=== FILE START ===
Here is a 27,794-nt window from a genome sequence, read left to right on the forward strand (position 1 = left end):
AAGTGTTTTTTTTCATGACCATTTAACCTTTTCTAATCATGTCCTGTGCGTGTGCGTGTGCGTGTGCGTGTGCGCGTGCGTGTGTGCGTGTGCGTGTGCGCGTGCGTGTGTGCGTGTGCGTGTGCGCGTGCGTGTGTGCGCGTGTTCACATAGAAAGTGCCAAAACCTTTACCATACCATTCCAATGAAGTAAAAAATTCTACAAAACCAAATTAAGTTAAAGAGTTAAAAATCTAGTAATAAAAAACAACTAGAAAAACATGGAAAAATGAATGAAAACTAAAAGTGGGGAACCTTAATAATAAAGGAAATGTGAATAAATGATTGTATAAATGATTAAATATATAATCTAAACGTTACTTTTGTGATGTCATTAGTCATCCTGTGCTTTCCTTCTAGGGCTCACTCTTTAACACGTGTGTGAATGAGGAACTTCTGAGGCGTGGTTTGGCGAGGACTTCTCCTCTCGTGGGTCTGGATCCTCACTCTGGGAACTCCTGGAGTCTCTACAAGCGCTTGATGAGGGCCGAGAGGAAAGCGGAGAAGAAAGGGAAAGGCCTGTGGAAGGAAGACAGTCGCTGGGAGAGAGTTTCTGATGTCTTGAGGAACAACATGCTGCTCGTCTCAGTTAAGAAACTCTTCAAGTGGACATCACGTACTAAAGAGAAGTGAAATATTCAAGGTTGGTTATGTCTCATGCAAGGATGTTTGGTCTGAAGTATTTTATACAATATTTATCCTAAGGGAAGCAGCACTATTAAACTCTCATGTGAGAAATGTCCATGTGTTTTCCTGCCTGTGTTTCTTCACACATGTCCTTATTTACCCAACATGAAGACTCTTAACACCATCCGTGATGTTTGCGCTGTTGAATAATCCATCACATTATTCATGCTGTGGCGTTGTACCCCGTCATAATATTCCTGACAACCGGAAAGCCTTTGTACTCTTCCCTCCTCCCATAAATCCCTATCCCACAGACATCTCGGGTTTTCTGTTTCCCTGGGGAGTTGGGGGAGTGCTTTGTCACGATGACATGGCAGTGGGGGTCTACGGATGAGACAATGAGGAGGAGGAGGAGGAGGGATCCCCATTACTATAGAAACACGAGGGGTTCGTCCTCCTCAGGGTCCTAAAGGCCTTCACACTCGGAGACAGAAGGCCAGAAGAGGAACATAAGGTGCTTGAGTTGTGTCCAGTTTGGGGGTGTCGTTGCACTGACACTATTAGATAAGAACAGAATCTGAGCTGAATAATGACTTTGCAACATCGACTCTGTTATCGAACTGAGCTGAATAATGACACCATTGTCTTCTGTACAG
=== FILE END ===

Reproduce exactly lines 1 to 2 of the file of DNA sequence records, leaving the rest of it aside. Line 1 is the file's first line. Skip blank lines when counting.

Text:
Here is a 27,794-nt window from a genome sequence, read left to right on the forward strand (position 1 = left end):
AAGTGTTTTTTTTCATGACCATTTAACCTTTTCTAATCATGTCCTGTGCGTGTGCGTGTGCGTGTGCGTGTGCGCGTGCGTGTGTGCGTGTGCGTGTGCGCGTGCGTGTGTGCGTGTGCGTGTGCGCGTGCGTGTGTGCGCGTGTTCACATAGAAAGTGCCAAAACCTTTACCATACCATTCCAATGAAGTAAAAAATTCTACAAAACCAAATTAAGTTAAAGAGTTAAAAATCTAGTAATAAAAAACAACTAGAAAAACATGGAAAAATGAATGAAAACTAAAAGTGGGGAACCTTAATAATAAAGGAAATGTGAATAAATGATTGTATAAATGATTAAATATATAATCTAAACGTTACTTTTGTGATGTCATTAGTCATCCTGTGCTTTCCTTCTAGGGCTCACTCTTTAACACGTGTGTGAATGAGGAACTTCTGAGGCGTGGTTTGGCGAGGACTTCTCCTCTCGTGGGTCTGGATCCTCACTCTGGGAACTCCTGGAGTCTCTACAAGCGCTTGATGAGGGCCGAGAGGAAAGCGGAGAAGAAAGGGAAAGGCCTGTGGAAGGAAGACAGTCGCTGGGAGAGAGTTTCTGATGTCTTGAGGAACAACATGCTGCTCGTCTCAGTTAAGAAACTCTTCAAGTGGACATCACGTACTAAAGAGAAGTGAAATATTCAAGGTTGGTTATGTCTCATGCAAGGATGTTTGGTCTGAAGTATTTTATACAATATTTATCCTAAGGGAAGCAGCACTATTAAACTCTCATGTGAGAAATGTCCATGTGTTTTCCTGCCTGTGTTTCTTCACACATGTCCTTATTTACCCAACATGAAGACTCTTAACACCATCCGTGATGTTTGCGCTGTTGAATAATCCATCACATTATTCATGCTGTGGCGTTGTACCCCGTCATAATATTCCTGACAACCGGAAAGCCTTTGTACTCTTCCCTCCTCCCATAAATCCCTATCCCACAGACATCTCGGGTTTTCTGTTTCCCTGGGGAGTTGGGGGAGTGCTTTGTCACGATGACATGGCAGTGGGGGTCTACGGATGAGACAATGAGGAGGAGGAGGAGGAGGGATCCCCATTACTATAGAAACACGAGGGGTTCGTCCTCCTCAGGGTCCTAAAGGCCTTCACACTCGGAGACAGAAGGCCAGAAGAGGAACATAAGGTGCTTGAGTTGTGTCCAGTTTGGGGGTGTCGTTGCACTGACACTATTAGATAAGAACAGAATCTGAGCTGAATAATGACTTTGCAACATCGACTCTGTTATCGAACTGAGCTGAATAATGACACCATTGTCTTCTGTACAG